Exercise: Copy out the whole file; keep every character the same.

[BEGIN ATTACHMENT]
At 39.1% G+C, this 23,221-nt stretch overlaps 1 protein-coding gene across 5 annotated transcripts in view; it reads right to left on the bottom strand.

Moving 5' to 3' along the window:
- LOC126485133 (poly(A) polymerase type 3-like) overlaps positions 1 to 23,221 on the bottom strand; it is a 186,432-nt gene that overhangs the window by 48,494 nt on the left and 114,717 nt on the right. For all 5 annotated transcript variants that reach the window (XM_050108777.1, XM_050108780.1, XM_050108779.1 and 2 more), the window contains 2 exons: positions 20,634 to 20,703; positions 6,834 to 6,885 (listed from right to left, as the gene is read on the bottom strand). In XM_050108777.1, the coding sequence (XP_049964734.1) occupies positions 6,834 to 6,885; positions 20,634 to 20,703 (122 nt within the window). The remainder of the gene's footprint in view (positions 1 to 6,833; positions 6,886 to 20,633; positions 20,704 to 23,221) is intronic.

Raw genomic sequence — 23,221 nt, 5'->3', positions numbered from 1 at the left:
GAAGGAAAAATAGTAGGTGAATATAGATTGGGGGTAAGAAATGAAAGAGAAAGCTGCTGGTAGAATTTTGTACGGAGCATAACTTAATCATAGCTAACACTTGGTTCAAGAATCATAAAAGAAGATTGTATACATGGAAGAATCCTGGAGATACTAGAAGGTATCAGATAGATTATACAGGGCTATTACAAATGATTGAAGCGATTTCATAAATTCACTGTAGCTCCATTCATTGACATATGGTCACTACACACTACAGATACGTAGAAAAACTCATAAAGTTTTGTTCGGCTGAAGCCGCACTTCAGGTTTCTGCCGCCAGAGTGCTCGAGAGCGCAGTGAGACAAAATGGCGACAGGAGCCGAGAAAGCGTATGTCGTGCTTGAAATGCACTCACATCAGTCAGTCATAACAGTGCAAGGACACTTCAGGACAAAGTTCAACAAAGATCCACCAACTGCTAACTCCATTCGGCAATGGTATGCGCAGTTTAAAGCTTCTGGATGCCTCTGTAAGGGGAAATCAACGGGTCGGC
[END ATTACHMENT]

At 39.1% G+C, this 23,221-nt stretch overlaps 1 protein-coding gene across 5 annotated transcripts in view; it reads right to left on the bottom strand.

Moving 5' to 3' along the window:
- LOC126485133 (poly(A) polymerase type 3-like) overlaps positions 1 to 23,221 on the bottom strand; it is a 186,432-nt gene that overhangs the window by 48,494 nt on the left and 114,717 nt on the right. For all 5 annotated transcript variants that reach the window (XM_050108777.1, XM_050108780.1, XM_050108779.1 and 2 more), the window contains 2 exons: positions 20,634 to 20,703; positions 6,834 to 6,885 (listed from right to left, as the gene is read on the bottom strand). In XM_050108777.1, the coding sequence (XP_049964734.1) occupies positions 6,834 to 6,885; positions 20,634 to 20,703 (122 nt within the window). The remainder of the gene's footprint in view (positions 1 to 6,833; positions 6,886 to 20,633; positions 20,704 to 23,221) is intronic.

Raw genomic sequence — 23,221 nt, 5'->3', positions numbered from 1 at the left:
GAAGGAAAAATAGTAGGTGAATATAGATTGGGGGTAAGAAATGAAAGAGAAAGCTGCTGGTAGAATTTTGTACGGAGCATAACTTAATCATAGCTAACACTTGGTTCAAGAATCATAAAAGAAGATTGTATACATGGAAGAATCCTGGAGATACTAGAAGGTATCAGATAGATTATACAGGGCTATTACAAATGATTGAAGCGATTTCATAAATTCACTGTAGCTCCATTCATTGACATATGGTCACTACACACTACAGATACGTAGAAAAACTCATAAAGTTTTGTTCGGCTGAAGCCGCACTTCAGGTTTCTGCCGCCAGAGTGCTCGAGAGCGCAGTGAGACAAAATGGCGACAGGAGCCGAGAAAGCGTATGTCGTGCTTGAAATGCACTCACATCAGTCAGTCATAACAGTGCAAGGACACTTCAGGACAAAGTTCAACAAAGATCCACCAACTGCTAACTCCATTCGGCAATGGTATGCGCAGTTTAAAGCTTCTGGATGCCTCTGTAAGGGGAAATCAACGGGTCGGC